Speaking in Brussels ahead of an Afghanistan donors’ conference, Kerry ventured no new approaches to resolving the Syrian conflict, offering mostly bitterness that his efforts to engage Russia have resulted in no progress on the ground. The Kremlin is Syrian President Bashar al-Assad’s most important international backer, while the United States has supported anti-Assad rebels.
Russian Su-34 dropping bombs (File photo)
“I have to tell you with a great sense of outrage that Russia has turned a blind eye to Assad’s deplorable use of these weapons of war that he has chosen: chlorine gas, barrel bombs against his people,” Kerry said. “Together, the Syrian regime and Russia seem to have rejected diplomacy, in the furtherance of trying to pursue a military victory, over the broken bodies, the bombed-out hospitals, the traumatized children of a long-suffering land.”
In Damascus, meanwhile, Syrian state media accused rebel forces of shelling government-held neighborhoods in Aleppo.
The conflict in Syria has stretched more than five years, claiming more than 400,000 lives and displacing millions of people. “People that are serious about pursuing peace behave differently from the way Russia has chosen how to behave,” Kerry said.
The suspension of talks “does not come lightly,” Kerry said, condemning Russia’s alliance with Assad as “irresponsible and profoundly ill-advised.” He said the United States would continue separate military contacts with Russia to enable both sides to pursue campaigns against the Islamic State.
Kerry’s appeals were echoed by U.N. Secretary General Ban Ki-moon, who said he planned meetings with Kerry and Russian envoys in a bid to restart a cease-fire effort.
Kerry, who is making one of his final tours across the Atlantic with the Obama administration, told Europeans to hold fast to the alliances that they built out of the rubble of World War II even as Britain negotiates a divorce from the European Union.
© AFP/File | A picture taken on August 14, 2016 shows collapsed and heavily damaged buildings in the al-Khalediah neighbourhood of the central Syrian city of Homs
“As much as some of us may wish the U.K. vote had gone the other way, the lesson that we have to take from this democratic choice is not that we need less Europe, less U.K.,” Kerry said. “Rather, we need more of both — more security, more prosperity, more collaboration among the U.S., the U.K. and the E.U.”
Otherwise, he said, “there are demagogues out there from the left and the right who fan the fears of change and who believe that bluster, often tinged with bigotry, can provide a pathway to their own power.” He did not cite any specific political figures, but right-wing parties have gained ground in France, Germany and elsewhere.
Britain and the European Union increasingly appear headed for a tough split, as positions harden on both sides ahead of the start of formal negotiations expected by the end of March.
British Prime Minister Theresa May said Sunday that she will make limiting immigration a priority in the negotiations, a stance that makes it less likely that her country will preserve the full range of economic benefits it now has as a member of the European Union.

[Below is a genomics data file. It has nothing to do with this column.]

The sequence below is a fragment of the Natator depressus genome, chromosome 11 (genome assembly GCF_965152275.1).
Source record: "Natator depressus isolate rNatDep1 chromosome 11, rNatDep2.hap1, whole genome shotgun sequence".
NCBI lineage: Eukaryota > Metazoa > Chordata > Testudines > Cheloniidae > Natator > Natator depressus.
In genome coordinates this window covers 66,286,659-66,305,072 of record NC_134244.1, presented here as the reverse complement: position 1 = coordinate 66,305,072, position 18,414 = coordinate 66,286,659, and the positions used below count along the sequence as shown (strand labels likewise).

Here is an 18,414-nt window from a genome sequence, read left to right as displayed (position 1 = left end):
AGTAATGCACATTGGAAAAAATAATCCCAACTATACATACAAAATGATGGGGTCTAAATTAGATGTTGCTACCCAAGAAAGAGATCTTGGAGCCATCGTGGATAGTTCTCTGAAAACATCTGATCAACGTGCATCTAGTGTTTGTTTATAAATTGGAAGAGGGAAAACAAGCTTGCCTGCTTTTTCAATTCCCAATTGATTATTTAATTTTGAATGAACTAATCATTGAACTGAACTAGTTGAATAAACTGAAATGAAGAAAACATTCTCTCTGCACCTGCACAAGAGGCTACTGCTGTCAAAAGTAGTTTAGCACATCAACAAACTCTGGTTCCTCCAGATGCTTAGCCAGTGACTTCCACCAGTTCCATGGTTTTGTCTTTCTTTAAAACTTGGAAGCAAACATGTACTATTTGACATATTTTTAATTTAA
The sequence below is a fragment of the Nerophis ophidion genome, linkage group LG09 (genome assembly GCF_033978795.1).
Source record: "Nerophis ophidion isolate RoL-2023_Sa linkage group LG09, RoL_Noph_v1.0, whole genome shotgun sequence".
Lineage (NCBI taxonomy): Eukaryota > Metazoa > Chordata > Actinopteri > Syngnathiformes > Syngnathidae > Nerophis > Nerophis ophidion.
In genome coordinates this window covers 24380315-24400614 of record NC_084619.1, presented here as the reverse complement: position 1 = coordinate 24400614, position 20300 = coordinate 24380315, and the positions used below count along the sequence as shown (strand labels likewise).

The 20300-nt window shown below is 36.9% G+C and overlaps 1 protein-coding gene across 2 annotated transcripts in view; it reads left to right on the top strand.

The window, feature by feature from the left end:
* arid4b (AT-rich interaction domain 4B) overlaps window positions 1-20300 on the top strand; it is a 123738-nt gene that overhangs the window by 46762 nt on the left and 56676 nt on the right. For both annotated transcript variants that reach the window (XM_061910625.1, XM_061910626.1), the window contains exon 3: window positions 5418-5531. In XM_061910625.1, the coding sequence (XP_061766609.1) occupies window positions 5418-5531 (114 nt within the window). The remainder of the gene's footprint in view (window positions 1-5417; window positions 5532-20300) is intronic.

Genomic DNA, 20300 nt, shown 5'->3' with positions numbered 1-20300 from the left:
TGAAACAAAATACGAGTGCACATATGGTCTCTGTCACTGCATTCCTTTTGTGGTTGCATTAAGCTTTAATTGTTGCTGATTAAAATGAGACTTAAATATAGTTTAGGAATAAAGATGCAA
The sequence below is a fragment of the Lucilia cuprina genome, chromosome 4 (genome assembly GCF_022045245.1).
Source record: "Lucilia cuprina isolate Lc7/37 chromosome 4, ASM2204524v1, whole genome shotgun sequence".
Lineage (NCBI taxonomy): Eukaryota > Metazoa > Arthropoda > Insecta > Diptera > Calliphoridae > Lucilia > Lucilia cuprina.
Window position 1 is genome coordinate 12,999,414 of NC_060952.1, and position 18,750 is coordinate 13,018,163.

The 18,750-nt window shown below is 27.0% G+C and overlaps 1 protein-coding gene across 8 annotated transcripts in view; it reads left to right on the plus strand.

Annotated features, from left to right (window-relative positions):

Faced with Europe’s arguments, Kerry acknowledged that the Obama administration may be a bigger cheerleader of Europe than European leaders.
“I encourage you all to believe in yourselves as much as we believe in you,” Kerry said.
Brian Murphy in Washington contributed to this report.
Secretary of State John Kerry (right,) with his man-crush Iranian diplomat Mohammad Javad Zarif. Photo by Getty Images
John Kerry and Sergey Lavrov in 2013. AP photo
At this time last year, U.S. Secretary of State john Kerry was still in love with diplomacy in general and Russian foreign minister Sergey Lavrov particular. Kerry did not yet realize that he was playing poker with the mass murders of Moscow. He realized too late — and after too many senseless deaths in Syria. Photo: John Kerry and Sergey V. Lavrov, Russia’s foreign minister, on Sunday Sept. 27, 2015. Credit Dominick Reuter, Agence France-Presse, Getty Image
Those were the days…
Peace and Freedom Note: During the last ceasefire, a humanitarian aid truck convoy was bombed and destroyed. The U.S. blamed Russia and its Syrian allies. But Russian Foreign Minister Lavrov rejected those claims, which finally sapped all the misplaced trust U.S. Secretary of State John Kerry had for Mr. Lavrov….
Syria — Destroyed aid trucks stand near the rebel-held town of Urum al-Kubra. September 20, 2016. The US, UK and France said Russia bombed the humanitarian aid convoy. Russia denied the charge. Reuters
“All we could see was a child’s feet.” — Members of the Syrian Civil Defense group recovered a body after airstrikes on Saturday in the contested city of Aleppo. More than 90 people died on Friday, and more than 100 on Saturday.Credit Syrian Civil Defense White Helmets, via Associated Press.
Kerry and Lavrov pose for a photo at the United Nations in Manhattan, New York, on Sept 23, 2016. PHOTO by REUTERS
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